Then Jack Frost himself appears with like 20 minutes left to go. There’s also a house with legs and a magic pig sled. Like I said, nutty situations.


On the surface, Space Mutiny has nothing to do with Christmas. It’s an over-the-top space flick about a meathead living action figure fighting bad guys on a spaceship. It happens to be one of the most beloved episodes for being the right cocktail of cinematic crap and birthing one of the funniest running gags in the show’s history (“Big McLargehuge!”).

So why is it on this list? Cameron Mitchell plays Commander Alex Jansen and due to his appearance – namely his bushy, white beard – he is the butt of so many Santa jokes from Mike and the bots. His quiet and dignified leadership is constantly being undercut with cracks about toys, elves, and how he and Mrs. Kringle have an open marriage.

Truth be told, that’s probably not even in the top five reasons to check this ep out, but it’s a good excuse to give it a go in December.


The Touch of Satan is like an early ’70s gender-flipped premake of Twilight. You got the naïve young guy wandering around and falling for a woman who turns out to be well over a hundred years old and supernatural. Then the two have lots of conversations filled with unnecessary pauses. Just like Twilight.

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Touch of Satan is great if you want to see jokes about walnut farms, discussing the living arrangements of fish, and yelling “ZA!” at random people. Not great if you want jokes about snowmen, gift-giving, and St. Nick.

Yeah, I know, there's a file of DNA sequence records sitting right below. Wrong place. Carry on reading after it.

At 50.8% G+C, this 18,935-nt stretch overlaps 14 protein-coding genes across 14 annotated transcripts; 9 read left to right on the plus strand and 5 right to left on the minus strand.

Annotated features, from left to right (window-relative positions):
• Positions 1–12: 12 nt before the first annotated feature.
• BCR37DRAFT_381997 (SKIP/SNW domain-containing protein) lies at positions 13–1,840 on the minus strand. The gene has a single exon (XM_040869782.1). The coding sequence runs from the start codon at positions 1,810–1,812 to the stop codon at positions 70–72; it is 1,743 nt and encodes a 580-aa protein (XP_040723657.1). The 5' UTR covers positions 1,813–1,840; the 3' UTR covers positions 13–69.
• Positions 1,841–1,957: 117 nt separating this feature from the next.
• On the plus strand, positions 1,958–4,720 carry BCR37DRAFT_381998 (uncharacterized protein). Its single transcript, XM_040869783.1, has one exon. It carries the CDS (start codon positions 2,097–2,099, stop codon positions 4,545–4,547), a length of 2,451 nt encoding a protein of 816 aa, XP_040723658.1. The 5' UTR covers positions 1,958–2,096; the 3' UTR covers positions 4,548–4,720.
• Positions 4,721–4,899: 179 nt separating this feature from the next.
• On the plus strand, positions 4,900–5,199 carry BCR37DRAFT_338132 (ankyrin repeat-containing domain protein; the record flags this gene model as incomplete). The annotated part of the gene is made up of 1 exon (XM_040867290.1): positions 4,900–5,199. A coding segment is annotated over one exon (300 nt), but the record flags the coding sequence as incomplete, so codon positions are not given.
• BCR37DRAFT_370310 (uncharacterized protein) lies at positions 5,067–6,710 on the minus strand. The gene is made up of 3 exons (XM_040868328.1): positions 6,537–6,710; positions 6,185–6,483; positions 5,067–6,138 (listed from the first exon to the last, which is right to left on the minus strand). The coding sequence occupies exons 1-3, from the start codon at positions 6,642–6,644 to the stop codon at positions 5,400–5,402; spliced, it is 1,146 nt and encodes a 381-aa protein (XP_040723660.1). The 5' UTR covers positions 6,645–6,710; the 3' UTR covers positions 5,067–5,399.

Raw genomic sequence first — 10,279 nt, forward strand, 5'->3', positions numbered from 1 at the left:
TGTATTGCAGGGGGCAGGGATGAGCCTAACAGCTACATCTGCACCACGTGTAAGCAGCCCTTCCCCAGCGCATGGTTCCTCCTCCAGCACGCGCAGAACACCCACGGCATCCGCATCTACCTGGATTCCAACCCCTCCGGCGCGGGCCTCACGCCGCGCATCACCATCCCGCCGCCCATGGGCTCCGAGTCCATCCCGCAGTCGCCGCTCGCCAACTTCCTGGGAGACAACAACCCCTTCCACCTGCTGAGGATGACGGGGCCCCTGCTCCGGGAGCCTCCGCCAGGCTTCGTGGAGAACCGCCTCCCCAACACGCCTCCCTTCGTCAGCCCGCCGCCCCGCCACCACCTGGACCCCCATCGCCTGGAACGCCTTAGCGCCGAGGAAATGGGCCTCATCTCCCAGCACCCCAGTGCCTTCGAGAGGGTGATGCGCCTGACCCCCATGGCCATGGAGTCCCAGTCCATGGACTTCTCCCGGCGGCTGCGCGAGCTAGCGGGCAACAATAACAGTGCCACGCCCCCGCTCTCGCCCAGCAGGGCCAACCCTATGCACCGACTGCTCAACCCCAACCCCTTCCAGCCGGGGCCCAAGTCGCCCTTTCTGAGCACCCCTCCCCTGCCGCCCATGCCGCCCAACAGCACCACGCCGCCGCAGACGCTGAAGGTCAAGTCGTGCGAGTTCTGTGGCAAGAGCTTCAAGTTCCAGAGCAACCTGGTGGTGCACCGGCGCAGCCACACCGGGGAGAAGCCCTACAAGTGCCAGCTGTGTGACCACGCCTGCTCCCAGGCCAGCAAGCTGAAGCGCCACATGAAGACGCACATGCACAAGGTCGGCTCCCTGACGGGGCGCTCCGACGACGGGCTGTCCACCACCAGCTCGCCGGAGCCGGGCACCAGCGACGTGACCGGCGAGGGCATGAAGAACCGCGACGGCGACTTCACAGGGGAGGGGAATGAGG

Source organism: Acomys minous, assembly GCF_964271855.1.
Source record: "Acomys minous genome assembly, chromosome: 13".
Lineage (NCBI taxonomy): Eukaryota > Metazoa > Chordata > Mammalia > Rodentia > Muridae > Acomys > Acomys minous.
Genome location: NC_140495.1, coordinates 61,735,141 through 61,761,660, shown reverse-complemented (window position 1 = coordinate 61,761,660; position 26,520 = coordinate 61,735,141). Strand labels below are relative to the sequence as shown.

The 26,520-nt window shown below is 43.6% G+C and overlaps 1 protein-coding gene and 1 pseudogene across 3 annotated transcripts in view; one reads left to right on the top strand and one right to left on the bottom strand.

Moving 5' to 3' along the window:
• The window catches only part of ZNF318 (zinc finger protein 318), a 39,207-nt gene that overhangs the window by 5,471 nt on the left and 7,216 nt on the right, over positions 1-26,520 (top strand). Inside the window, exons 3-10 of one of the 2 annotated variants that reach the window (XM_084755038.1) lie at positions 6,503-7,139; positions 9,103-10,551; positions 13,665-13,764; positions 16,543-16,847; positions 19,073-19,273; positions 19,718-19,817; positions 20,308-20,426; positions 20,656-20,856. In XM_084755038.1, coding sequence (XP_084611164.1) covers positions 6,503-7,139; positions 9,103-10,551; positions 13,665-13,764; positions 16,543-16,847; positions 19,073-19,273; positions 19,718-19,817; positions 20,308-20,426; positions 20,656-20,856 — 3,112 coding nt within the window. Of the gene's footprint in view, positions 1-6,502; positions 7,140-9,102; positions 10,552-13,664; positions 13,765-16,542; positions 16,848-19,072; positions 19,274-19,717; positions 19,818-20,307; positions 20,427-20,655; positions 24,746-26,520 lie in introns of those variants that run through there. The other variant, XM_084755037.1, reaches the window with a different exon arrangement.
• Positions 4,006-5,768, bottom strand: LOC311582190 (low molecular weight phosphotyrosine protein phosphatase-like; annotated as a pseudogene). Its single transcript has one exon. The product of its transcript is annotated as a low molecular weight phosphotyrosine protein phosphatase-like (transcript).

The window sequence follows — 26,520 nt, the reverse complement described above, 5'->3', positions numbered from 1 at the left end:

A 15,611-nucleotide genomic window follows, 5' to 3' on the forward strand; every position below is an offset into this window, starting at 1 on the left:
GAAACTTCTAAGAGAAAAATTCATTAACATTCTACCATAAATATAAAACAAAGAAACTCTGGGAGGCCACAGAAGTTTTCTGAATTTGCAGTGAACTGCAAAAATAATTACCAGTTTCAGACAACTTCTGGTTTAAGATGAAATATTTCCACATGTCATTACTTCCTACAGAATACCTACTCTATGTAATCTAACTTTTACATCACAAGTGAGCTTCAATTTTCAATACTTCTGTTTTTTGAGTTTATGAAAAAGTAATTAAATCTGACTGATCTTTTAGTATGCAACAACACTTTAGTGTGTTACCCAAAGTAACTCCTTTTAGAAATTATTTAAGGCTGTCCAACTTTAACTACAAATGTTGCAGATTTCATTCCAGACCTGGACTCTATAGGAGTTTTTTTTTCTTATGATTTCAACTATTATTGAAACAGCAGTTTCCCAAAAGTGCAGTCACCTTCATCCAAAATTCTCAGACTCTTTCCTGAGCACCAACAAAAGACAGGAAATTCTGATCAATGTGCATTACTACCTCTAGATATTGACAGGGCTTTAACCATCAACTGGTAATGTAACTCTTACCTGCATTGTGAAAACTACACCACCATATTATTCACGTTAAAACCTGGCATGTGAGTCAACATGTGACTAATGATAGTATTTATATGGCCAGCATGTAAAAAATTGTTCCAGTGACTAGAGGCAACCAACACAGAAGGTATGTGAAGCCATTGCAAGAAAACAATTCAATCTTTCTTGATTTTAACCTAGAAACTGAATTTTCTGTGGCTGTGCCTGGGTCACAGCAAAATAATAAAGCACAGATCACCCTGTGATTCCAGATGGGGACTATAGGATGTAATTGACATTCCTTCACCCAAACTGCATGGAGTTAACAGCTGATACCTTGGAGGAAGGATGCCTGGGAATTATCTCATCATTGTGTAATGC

The reason I even mention it is a great opening bit on the Satellite of Love where Servo and Crow do some caroling and sing about wassailing. Even though it’s July. Everyone admits that they aren’t even sure what wassail even is and it ends up being a plot to steal Mike’s debit card, but it leads to a funny payoff with a very dated reference to “skunky beer” commercials.


Girl in Gold Boots tells the tale of a would-be go-go dancer traveling across the country with a guy who can get her a gig and a hitchhiker. This all leads to discovering how go-go dancing is linked to the drug-laced underworld, but the movie is more remembered for a restaurant called “EAT” and characters teleporting due to terrible editing.

There’s a curious moment in the movie where the trio make it to Los Angeles, which is all lit up to celebrate Christmas. There’s even a driving montage with a song playing over it about how it is very much Christmastime. Then, as they park and leave their car, they end up going to a haunted house.


Mike gets into the yuletide spirit at one point when a scene begins with a close-up of a dancer’s butt. “Uh… Merry Christmas, I guess.”